When we talk about the concepts of Reduce, Reuse, and Repair, it is of utmost importance that we include and address food consumption and wastage. On average, we Canadians waste $31 billion worth of food every year, while a part of our own population and the world population goes hungry. Food waste also creates severe challenges when recycled. Growing one’s own food is one of the best ways to address this issue and prevent wastage of food.
On March 6th and 7th, The Corner @ 240 in partnership with the City of Toronto’s Tower Renewal Program organised a workshop “Get Growing” on balcony food gardening. The workshop was attended by more than 50 individuals during the two days and participants were given starter kits and necessary seeds to get started. The workshop began with participants sharing their previous experience in gardening, their failures and successes and their expectations for this workshop. The City team, led by Lara, introduced participants to the basics of gardening like selecting your soil and fertilizer, how to set up your pots, basics of watering, ideal temperature and other important aspects of growing your own garden. The team also introduced different types of plants ideal for beginners and for Canadian homes and the correct time to plant these seeds, different procedures to be adopted at different stages and when and how you can harvest your crop.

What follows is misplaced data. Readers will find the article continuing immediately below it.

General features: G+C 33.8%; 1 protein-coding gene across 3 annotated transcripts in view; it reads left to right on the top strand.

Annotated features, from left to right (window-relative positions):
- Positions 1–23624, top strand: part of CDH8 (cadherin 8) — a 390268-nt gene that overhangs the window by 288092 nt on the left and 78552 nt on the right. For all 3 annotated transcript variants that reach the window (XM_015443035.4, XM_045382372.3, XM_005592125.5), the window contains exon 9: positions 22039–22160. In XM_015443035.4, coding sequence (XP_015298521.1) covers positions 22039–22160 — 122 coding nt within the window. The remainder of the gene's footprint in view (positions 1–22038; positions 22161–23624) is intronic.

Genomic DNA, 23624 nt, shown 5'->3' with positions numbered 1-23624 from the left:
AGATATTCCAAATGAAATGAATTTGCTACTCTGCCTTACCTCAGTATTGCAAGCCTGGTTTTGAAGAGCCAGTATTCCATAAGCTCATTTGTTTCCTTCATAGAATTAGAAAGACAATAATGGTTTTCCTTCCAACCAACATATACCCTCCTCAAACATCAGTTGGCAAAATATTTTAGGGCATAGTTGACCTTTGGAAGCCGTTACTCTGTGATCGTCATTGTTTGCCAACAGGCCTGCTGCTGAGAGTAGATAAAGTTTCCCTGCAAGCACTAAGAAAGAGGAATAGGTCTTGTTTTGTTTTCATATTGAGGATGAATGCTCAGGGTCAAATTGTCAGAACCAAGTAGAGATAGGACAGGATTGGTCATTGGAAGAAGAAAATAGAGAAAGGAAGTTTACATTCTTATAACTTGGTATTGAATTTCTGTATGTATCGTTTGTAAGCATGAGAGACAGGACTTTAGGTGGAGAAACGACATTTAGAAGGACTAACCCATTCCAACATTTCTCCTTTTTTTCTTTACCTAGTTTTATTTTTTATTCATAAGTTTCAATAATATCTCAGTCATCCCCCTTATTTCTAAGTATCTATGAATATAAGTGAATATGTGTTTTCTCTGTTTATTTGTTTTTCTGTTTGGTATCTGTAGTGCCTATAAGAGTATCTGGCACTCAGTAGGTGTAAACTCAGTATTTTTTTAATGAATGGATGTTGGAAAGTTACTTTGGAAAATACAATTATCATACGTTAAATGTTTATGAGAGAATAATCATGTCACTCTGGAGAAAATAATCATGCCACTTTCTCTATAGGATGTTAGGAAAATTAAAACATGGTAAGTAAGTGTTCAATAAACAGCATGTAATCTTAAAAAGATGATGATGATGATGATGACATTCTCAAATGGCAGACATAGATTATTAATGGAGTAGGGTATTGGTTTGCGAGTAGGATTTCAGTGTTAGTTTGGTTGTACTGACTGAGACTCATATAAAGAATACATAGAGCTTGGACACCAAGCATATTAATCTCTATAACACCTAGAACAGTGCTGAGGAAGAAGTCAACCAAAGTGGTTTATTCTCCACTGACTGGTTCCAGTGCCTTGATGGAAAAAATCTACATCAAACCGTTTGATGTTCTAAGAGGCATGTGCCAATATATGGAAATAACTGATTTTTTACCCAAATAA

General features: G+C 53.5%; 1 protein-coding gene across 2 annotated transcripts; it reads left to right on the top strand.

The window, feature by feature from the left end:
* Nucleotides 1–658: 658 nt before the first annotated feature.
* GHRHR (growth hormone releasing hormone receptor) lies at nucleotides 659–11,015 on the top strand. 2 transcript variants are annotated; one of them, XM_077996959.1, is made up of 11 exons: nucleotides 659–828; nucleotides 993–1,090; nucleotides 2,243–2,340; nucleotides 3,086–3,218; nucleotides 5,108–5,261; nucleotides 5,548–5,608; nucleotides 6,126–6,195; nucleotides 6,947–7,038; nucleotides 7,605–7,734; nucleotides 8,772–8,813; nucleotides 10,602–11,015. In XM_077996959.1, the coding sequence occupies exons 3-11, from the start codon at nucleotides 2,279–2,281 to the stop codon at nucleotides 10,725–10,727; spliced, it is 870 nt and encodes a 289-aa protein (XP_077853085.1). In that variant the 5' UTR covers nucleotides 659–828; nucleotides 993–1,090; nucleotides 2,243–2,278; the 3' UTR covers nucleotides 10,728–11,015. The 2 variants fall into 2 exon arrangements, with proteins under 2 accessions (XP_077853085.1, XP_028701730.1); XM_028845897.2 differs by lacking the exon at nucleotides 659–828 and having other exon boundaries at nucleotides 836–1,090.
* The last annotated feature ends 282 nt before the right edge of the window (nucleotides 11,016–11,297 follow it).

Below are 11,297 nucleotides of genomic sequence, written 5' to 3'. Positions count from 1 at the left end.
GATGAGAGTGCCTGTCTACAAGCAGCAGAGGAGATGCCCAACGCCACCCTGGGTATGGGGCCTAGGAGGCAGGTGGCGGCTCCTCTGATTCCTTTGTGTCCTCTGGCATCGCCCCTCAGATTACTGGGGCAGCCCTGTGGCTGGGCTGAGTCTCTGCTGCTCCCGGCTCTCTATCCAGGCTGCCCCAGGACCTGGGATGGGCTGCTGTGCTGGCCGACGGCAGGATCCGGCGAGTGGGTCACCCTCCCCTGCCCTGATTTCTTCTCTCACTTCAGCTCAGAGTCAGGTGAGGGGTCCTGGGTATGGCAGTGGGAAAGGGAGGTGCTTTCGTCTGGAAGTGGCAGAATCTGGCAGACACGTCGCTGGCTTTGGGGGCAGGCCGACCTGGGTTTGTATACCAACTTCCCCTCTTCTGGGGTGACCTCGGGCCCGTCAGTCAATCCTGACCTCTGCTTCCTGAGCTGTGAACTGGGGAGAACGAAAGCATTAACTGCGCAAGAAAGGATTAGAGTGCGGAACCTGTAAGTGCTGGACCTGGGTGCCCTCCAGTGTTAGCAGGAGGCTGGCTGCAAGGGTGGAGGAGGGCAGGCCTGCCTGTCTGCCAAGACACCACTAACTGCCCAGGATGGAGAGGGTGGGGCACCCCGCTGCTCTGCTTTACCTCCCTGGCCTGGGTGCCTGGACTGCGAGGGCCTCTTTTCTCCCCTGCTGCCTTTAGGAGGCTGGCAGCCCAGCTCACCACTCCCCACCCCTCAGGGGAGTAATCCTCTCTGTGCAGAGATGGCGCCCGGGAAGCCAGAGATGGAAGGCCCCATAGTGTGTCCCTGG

The team also spoke about the benefits of gardening and how it can positively influence the life of residents living in urban areas and in high rises. Growing your own food helps in reducing wastage as you pick and pluck only what you need. Having access to organic and healthy veggies and fruits, providing greenery in your rooms and keeping the indoor air fresh are some of the health benefits. It is a great hobby and can even help individuals cope with isolation, depression and other mental health problems. It is also a great hobby to engage your kids and help them develop a basic respect for all forms of life. It is also important as consumers to know how our food is grown. Gardening provides some insight into the process and the challenges and hardships that farmers face as they try to feed the human population.
During these times of social distancing and lock down, gardening is a great activity to engage in by yourself and with your family. It’s already spring and it is the best time to start planting and ‘Get Growing’.